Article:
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Business Observer Friday, Feb. 6, 2004 15 years ago

Building Made Easy

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You won't hear Anthony Mazzucca complain about the permitting process in Sarasota and Manatee counties. No way. Not after waiting 10 years for a permit in New Jersey.

Building Made Easy

You won't hear Anthony Mazzucca complain about the permitting process in Sarasota and Manatee counties. No way. Not after waiting 10 years for a permit in New Jersey.

By Sean Roth

Real Estate Editor

When New Jersey developer Anthony Mazzucca first visited Lakewood Ranch, he planned to partner with St. Louis-based Fru-Con Construction Corp. on several projects in Southwest Florida. That plan fizzled when Fru-Con officials abandoned development, but Mazzucca didn't forget the area.

He relocated to Lakewood Ranch in 2002, and, early the following year, his development company, The Blackpoint Group, started its first commercial project in Manatee County. The $5 million development, called Portal Crossing West at Commerce Park, involves four 14,000-square-foot office/warehousebuildings south of State Road 64, on a standalone road off Lakewood Ranch Boulevard. The project is the first in Lakewood Ranch to target smaller users with a mixture of office and warehouse components.

"The project is going very well," says Mazzucca. "We have a 12,000-square-foot user for the first building - Watson Publications. That company (a producer of publications for among others the PGA, Champions Tour and LPGA Tours) is relocating from downtown. We are also negotiating with two people to occupy the second building. We have a contract to purchase the first 4,800 square feet in building three. We should start our final two buildings in the next two weeks."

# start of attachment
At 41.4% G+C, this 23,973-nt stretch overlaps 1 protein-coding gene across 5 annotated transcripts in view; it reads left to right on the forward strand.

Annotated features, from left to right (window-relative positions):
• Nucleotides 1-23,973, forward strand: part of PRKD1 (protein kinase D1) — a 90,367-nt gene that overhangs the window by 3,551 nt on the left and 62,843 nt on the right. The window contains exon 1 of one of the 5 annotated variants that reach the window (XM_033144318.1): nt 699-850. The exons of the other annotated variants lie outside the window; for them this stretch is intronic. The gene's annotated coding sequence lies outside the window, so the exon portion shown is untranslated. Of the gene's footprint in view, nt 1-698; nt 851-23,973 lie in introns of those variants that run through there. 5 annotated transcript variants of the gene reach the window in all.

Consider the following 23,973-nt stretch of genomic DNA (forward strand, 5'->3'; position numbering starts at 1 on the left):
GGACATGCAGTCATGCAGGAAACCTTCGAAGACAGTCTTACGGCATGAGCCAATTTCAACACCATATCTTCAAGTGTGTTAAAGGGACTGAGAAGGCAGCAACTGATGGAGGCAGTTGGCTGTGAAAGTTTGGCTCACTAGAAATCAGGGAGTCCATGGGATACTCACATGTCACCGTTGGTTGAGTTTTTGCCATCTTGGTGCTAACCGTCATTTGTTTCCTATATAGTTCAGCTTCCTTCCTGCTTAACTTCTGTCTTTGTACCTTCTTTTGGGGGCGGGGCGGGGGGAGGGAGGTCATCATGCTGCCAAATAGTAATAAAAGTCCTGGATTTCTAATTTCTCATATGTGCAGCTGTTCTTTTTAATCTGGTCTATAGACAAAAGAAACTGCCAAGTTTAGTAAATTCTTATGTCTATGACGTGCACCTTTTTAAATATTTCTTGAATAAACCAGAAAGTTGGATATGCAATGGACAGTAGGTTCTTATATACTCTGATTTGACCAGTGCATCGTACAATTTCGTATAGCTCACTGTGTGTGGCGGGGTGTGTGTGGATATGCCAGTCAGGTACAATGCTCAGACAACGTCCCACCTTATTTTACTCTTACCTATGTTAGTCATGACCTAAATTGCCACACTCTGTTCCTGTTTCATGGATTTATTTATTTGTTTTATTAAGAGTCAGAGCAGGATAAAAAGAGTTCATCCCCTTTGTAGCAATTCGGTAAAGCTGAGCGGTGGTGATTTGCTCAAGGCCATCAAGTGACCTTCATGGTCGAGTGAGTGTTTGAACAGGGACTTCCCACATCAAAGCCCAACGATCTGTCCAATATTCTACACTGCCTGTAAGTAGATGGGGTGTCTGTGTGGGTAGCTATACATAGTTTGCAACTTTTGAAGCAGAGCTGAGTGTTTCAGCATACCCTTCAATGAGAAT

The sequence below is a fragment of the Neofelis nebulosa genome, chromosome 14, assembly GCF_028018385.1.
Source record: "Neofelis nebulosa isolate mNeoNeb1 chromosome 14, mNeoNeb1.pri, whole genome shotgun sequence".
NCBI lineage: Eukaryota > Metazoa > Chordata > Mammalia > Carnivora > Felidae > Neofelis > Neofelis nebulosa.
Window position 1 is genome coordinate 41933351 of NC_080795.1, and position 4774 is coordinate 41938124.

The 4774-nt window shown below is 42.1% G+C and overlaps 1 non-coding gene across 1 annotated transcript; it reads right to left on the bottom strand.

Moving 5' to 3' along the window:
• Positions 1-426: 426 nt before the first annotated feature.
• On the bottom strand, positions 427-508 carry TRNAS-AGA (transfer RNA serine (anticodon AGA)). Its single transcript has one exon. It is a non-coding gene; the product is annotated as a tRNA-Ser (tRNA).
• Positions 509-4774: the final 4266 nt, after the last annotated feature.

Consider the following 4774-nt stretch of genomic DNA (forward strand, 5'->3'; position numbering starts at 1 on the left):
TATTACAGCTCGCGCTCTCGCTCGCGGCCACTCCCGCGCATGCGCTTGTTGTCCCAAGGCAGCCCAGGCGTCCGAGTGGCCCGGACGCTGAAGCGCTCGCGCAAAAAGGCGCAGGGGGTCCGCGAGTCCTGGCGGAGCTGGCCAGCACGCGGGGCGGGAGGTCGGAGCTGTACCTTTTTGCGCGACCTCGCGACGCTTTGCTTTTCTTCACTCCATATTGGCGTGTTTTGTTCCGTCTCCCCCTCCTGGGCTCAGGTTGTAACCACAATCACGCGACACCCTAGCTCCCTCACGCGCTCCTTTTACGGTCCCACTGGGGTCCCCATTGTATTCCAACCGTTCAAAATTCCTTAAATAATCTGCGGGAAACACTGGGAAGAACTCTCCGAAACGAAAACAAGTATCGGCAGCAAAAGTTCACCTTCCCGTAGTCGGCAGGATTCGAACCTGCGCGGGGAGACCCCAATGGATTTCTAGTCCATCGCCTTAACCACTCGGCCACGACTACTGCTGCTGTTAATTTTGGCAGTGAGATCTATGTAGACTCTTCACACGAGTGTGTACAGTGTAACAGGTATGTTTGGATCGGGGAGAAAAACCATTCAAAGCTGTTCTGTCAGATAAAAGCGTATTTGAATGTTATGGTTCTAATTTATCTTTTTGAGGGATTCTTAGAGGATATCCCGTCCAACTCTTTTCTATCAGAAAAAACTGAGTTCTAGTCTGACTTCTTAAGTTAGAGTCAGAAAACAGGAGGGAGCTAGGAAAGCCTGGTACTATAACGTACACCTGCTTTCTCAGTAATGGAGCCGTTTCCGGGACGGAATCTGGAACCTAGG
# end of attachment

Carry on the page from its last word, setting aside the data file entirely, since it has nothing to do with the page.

Mazzucca is an unabashed optimist for the future of Florida and the local two-county region.

"We are seeing a net migration of people," says Mazzucca. "Not just retirees, but young families looking for a better lifestyle. More jobs are coming. There are people with businesses, who realize they can run their business from anywhere. Not large-scale manufacturing jobs but tech jobs ... research projects ... telecoms. Lakewood Ranch is ahead of the curve, but typical of what is going on. It started out as a moderately-priced community for retirees. Now it's become the primary residence for people with kids. I think the quality of life here is just great. Just think, you could be sitting in an office in Boston where it's five degrees. We think we can tap into that."

Growing up in New Jersey, Mazzucca certainly experienced his share of cold weather. Mazzucca's father owned a construction company in the Garden State, so it was with a bit of rebellion that Mazzucca pursued a financial education. He graduated with a bachelor's degree in accounting from Lehigh University and followed it up with an MBA in finance from Columbia University.

From there, Mazzucca went to work for a major accounting firm in New York City. He worked on audits of companies such as Merrill Lynch and Allied Chemical.

"Accounting is the language of any business," says Mazzucca. "I have never lost that interest. It is an interesting thing when you can lay out an entire business on paper."

A few years later, Mazzucca's father offered him a position in the family company. The timing proved fortuitous. His father was expanding the company from general contracting construction work into development.

"We started constructing affordable senior housing in Red Bank," Mazzucca says. "As a developer, we would find building sites. Then we'd go to church groups and present a plan to build a building for them. We also did some shopping center work. I enjoyed it; we lived very well."